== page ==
A dad who says his young son was sexually assaulted at school by other kids is demanding greater safety for students and a guarantee no other children will be victimised.
The father, whose identity the Times cannot reveal for fear of identifying his child, believes Shelly Park School failed to determine the scale of the problem which involves at least four children aged from 5 to 7. The incidents began in about August 2018.
The parent went public in a social media post on November 26, 2019 “after mulling the whole situation over and becoming frustrated the school had done nothing to protect the victims or ensure any other students had been victimised”.
Shelly Park principal Brian Rolfe and Board of Trustees chair Brendon White responded to parents with a December 4 note – which the Times obtained a copy of – explaining that an extensive investigation had been carried out into this matter “when it first came to the school’s attention”.
“The NZ Police, Oranga Tamariki and Ministry of Education were involved,” the note said.
The school says in its note that the parent’s social media post was “inaccurate and emotive”.
“We are pleased to be able to reassure parents that this incident is not a current one as the posts infers. Despite requests to provide and multiple correspondence, no further information has come to light and no further incidents have been reported,” the school note says.
“Earlier this year the Board of Trustees received a complaint with regards to the concerning behaviours of a few boys from the junior school in the boys’ toilets. The Board was satisfied as to how the matter was investigated and dealt with by the school staff. The families of those involved discussed a detailed report of the circumstance with the Principal. We are confident the issue has been dealt with effectively and that it was not of a sinister nature. No older boys or adults were involved.
“The Board were in contact with the NZ Police and the Ministry of Education (MoE) but this matter was not shared with the general school population because it was not appropriate to reveal details of those involved for privacy reasons. However, we have been left with no choice due to actions of one parent.”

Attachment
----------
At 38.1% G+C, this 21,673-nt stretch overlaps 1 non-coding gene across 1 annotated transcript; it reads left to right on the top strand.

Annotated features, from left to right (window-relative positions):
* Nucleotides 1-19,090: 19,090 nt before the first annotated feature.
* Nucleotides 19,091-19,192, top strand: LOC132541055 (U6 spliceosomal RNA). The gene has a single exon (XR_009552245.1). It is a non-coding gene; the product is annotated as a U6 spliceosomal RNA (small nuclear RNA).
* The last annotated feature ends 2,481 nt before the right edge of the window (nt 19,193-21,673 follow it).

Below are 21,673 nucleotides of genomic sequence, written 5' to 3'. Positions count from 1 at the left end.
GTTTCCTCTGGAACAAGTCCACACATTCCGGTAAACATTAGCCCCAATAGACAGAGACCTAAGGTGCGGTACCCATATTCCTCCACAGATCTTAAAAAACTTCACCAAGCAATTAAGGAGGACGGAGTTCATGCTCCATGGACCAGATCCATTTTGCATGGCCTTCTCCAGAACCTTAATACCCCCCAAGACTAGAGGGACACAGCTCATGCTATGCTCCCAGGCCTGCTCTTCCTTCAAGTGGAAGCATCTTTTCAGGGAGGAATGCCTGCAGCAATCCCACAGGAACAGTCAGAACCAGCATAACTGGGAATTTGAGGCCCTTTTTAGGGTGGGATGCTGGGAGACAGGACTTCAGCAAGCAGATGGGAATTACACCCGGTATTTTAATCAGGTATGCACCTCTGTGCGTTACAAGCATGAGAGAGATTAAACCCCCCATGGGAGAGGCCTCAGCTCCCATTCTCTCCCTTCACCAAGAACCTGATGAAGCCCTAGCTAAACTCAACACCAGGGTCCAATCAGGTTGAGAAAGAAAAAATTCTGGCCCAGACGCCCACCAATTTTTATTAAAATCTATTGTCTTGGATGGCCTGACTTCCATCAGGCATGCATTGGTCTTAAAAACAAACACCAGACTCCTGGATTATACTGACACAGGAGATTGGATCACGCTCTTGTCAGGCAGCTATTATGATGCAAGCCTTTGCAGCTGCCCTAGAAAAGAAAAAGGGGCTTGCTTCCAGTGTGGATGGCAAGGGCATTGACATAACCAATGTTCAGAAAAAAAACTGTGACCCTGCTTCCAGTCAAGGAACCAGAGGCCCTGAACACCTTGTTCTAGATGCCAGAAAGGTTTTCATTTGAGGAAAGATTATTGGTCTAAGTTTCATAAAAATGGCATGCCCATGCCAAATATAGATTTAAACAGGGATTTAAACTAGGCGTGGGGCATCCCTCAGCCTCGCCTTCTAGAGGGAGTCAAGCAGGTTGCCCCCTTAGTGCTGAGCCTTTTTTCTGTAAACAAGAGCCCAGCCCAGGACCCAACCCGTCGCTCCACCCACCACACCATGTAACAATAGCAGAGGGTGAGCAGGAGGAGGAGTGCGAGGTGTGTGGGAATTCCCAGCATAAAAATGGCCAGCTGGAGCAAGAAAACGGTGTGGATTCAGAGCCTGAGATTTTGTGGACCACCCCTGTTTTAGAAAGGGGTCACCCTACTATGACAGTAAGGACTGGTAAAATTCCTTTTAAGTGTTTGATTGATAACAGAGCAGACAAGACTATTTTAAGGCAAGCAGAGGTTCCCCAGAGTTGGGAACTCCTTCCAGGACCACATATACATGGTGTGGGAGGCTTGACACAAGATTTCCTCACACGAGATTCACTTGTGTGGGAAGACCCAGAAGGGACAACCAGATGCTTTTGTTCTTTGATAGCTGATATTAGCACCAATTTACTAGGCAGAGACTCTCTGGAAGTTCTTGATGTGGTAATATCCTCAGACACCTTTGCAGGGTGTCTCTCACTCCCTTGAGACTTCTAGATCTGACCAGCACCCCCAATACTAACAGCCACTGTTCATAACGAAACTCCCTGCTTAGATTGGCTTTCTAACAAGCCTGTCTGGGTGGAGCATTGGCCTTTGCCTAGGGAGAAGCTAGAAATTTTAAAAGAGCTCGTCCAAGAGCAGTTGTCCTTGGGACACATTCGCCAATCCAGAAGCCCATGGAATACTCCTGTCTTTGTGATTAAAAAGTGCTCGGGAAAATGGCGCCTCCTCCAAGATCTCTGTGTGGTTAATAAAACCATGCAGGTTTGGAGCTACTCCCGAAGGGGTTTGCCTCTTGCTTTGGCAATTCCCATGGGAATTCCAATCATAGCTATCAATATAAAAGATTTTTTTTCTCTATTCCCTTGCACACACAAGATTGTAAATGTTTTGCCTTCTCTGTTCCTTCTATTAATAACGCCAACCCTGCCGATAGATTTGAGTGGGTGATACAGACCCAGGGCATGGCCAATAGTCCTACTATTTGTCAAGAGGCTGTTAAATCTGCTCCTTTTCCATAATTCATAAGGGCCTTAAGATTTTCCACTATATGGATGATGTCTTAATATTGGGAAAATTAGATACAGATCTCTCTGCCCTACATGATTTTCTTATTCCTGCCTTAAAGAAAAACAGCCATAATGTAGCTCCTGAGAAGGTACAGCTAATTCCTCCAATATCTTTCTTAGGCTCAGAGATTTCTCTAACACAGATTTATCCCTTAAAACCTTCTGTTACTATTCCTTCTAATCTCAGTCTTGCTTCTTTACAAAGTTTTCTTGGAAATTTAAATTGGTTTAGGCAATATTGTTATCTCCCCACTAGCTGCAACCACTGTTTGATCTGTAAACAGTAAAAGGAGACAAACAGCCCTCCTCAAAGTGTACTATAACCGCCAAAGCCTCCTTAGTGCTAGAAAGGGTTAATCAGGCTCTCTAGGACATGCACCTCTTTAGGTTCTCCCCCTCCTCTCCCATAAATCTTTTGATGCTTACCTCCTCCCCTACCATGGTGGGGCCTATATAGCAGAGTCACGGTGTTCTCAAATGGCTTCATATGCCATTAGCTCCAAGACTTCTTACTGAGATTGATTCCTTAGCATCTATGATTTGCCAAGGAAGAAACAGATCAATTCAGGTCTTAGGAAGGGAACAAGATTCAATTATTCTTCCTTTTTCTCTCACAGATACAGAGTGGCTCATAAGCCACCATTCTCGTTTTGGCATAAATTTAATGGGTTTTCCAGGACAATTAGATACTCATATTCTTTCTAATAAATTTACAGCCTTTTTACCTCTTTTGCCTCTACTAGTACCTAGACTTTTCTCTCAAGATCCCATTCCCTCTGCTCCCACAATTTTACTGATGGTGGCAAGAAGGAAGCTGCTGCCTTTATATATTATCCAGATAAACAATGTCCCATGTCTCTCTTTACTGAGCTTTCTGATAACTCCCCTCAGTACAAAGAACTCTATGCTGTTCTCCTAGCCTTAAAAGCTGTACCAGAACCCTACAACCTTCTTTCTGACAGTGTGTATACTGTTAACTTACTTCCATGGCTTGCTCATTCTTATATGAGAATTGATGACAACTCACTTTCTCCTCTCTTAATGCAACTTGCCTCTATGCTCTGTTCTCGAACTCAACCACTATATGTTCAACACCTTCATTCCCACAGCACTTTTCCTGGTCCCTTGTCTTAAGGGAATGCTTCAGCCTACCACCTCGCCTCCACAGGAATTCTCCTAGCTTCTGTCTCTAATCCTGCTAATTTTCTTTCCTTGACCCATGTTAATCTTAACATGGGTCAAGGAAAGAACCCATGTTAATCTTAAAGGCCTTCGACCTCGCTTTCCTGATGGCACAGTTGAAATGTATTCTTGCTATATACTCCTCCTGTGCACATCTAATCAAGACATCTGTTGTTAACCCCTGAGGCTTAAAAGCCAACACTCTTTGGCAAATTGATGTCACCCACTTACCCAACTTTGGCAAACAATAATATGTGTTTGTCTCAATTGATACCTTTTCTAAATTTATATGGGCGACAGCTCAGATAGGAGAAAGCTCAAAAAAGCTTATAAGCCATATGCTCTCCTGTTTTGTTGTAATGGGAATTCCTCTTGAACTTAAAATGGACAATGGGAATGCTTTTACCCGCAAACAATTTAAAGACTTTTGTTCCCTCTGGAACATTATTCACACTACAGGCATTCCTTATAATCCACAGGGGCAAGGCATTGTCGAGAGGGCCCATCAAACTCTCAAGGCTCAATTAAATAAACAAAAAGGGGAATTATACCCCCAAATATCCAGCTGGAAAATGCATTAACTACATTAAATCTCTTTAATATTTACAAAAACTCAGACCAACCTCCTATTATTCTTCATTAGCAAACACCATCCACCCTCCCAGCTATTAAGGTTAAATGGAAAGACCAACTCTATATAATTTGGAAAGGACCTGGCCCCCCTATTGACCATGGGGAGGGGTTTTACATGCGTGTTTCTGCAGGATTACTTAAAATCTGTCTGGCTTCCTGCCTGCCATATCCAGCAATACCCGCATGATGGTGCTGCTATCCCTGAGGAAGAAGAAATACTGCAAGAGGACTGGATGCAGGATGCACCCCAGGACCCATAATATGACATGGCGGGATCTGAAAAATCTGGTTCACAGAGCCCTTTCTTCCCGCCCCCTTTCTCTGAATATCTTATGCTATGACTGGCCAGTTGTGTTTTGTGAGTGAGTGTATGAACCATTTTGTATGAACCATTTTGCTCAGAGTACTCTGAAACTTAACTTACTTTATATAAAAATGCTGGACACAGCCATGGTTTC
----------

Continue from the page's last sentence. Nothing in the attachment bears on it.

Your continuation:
The school reiterated that the MoE decided no further action was warranted.
“It is damaging to have such activity occur on social media particularly when the posting does not reveal an accurate version of events,” the December 4 school note said.
“Please rest assured that we take these matters very seriously and work through with all parties (both internally and externally) to ensure that the wellbeing of the children are at the forefront of both our actions and associated communication.”
However the aggrieved parent believes the entire situation has been badly handled. He has even questioned whether the principal and BoT chair can keep their positions.
“I have been trying to persuade the Shelly Park School principal and chairman of the Board of Trustees to fulfill their obligation to ensure the safety and wellbeing of the students in their care.
“I feel they have been, since its discovery, trying to downplay the events by referring to it as the toilet games.
“I have from the outset requested three seemingly sensible things for the school to be certain of:
1 Ensure the offenders are safe in their environments outside of school;
2 Make sure there are no other victims;
3 Put sufficient steps in place to prevent any more offending and ensure the safety of victims.
He maintains the reaction and investigation by the school has been handled in a way that has left “a lot to be desired”.
“Information that my son had since disclosed states that the boy named as the most victimised was, in fact, the instigator, coercing the boys into the toilets then threatening them.”
Last month his son was put into the same class as one of the perpetrators.
“This had a severe impact on his wellbeing as we had assured him that he wouldn’t be put in any situation with either perpetrator again and highlighted my concern that the school wasn’t taking this seriously enough. Or putting enough steps in place to ensure the health and safety of its students,” the parent said.
“On the 25th of November my son didn’t want to go to school as he feared that there would be put in the situation of being forced into the same class as a perpetrator that has caused him a great deal trauma.”
The parent was also unhappy with police with whom he laid a complaint about the school on August 26 “as it was obvious (Principal) Brian (Rolfe) had no intention of finding out the scale of the offending” (Mr Rolfe refutes this and points to many hours of investigations and interviews).
“The basis of this complaint was to ensure the safety of the students involved as recommended by the counsellor not to lay some sort of blame for their offending,” the parent said.
“I have raised concerns surrounding the police investigation with the Independent Police Complaints Authority as I don’t feel they have placed enough emphasis on the coercing or threatening nature of these actions.”
He claims the police completed an investigation without interviewing any victims or perpetrators.
Police this week confirmed to the Times they received “a report of concern relating to several young children at a primary school earlier this year”.
“Police take all reports of concern for children seriously and liaised with Oranga Tamariki on this matter.
Under New Zealand law, a child under the age of 10 has no criminal liability and the correct pathway for this matter to be dealt with was between the school, the Ministry of Education and Oranga Tamariki.”